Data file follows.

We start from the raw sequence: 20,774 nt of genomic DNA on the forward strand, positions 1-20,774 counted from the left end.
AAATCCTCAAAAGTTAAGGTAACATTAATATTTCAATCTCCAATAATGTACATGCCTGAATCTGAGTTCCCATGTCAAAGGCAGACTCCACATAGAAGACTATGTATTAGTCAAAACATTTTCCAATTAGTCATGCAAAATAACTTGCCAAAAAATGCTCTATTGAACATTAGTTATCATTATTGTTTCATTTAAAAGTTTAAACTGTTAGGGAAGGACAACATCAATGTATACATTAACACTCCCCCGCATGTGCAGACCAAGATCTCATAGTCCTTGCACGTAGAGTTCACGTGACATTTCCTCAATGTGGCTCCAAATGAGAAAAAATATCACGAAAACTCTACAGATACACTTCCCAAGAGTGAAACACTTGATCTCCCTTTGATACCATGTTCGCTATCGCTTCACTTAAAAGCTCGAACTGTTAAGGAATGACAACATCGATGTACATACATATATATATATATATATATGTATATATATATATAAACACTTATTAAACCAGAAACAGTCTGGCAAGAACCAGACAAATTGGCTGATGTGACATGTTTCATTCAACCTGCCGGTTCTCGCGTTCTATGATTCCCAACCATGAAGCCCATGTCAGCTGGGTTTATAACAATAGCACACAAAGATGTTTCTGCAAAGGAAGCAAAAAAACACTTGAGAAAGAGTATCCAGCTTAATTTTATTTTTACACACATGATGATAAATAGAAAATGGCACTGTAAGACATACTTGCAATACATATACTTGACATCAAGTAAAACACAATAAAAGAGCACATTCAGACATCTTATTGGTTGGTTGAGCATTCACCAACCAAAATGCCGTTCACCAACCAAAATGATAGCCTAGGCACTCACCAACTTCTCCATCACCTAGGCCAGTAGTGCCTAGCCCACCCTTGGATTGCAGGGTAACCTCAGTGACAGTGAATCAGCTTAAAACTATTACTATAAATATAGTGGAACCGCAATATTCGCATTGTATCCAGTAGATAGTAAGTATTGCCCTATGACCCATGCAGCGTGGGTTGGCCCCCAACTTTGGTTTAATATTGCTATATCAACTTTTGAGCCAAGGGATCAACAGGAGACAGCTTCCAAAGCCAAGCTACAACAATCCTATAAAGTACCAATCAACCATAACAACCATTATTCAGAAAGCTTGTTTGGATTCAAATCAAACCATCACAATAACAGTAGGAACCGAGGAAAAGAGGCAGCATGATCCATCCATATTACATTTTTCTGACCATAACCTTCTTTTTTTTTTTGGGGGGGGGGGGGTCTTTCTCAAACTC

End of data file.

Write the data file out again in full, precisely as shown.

We start from the raw sequence: 20,774 nt of genomic DNA on the forward strand, positions 1-20,774 counted from the left end.
AAATCCTCAAAAGTTAAGGTAACATTAATATTTCAATCTCCAATAATGTACATGCCTGAATCTGAGTTCCCATGTCAAAGGCAGACTCCACATAGAAGACTATGTATTAGTCAAAACATTTTCCAATTAGTCATGCAAAATAACTTGCCAAAAAATGCTCTATTGAACATTAGTTATCATTATTGTTTCATTTAAAAGTTTAAACTGTTAGGGAAGGACAACATCAATGTATACATTAACACTCCCCCGCATGTGCAGACCAAGATCTCATAGTCCTTGCACGTAGAGTTCACGTGACATTTCCTCAATGTGGCTCCAAATGAGAAAAAATATCACGAAAACTCTACAGATACACTTCCCAAGAGTGAAACACTTGATCTCCCTTTGATACCATGTTCGCTATCGCTTCACTTAAAAGCTCGAACTGTTAAGGAATGACAACATCGATGTACATACATATATATATATATATATATGTATATATATATATAAACACTTATTAAACCAGAAACAGTCTGGCAAGAACCAGACAAATTGGCTGATGTGACATGTTTCATTCAACCTGCCGGTTCTCGCGTTCTATGATTCCCAACCATGAAGCCCATGTCAGCTGGGTTTATAACAATAGCACACAAAGATGTTTCTGCAAAGGAAGCAAAAAAACACTTGAGAAAGAGTATCCAGCTTAATTTTATTTTTACACACATGATGATAAATAGAAAATGGCACTGTAAGACATACTTGCAATACATATACTTGACATCAAGTAAAACACAATAAAAGAGCACATTCAGACATCTTATTGGTTGGTTGAGCATTCACCAACCAAAATGCCGTTCACCAACCAAAATGATAGCCTAGGCACTCACCAACTTCTCCATCACCTAGGCCAGTAGTGCCTAGCCCACCCTTGGATTGCAGGGTAACCTCAGTGACAGTGAATCAGCTTAAAACTATTACTATAAATATAGTGGAACCGCAATATTCGCATTGTATCCAGTAGATAGTAAGTATTGCCCTATGACCCATGCAGCGTGGGTTGGCCCCCAACTTTGGTTTAATATTGCTATATCAACTTTTGAGCCAAGGGATCAACAGGAGACAGCTTCCAAAGCCAAGCTACAACAATCCTATAAAGTACCAATCAACCATAACAACCATTATTCAGAAAGCTTGTTTGGATTCAAATCAAACCATCACAATAACAGTAGGAACCGAGGAAAAGAGGCAGCATGATCCATCCATATTACATTTTTCTGACCATAACCTTCTTTTTTTTTTTGGGGGGGGGGGGGTCTTTCTCAAACTC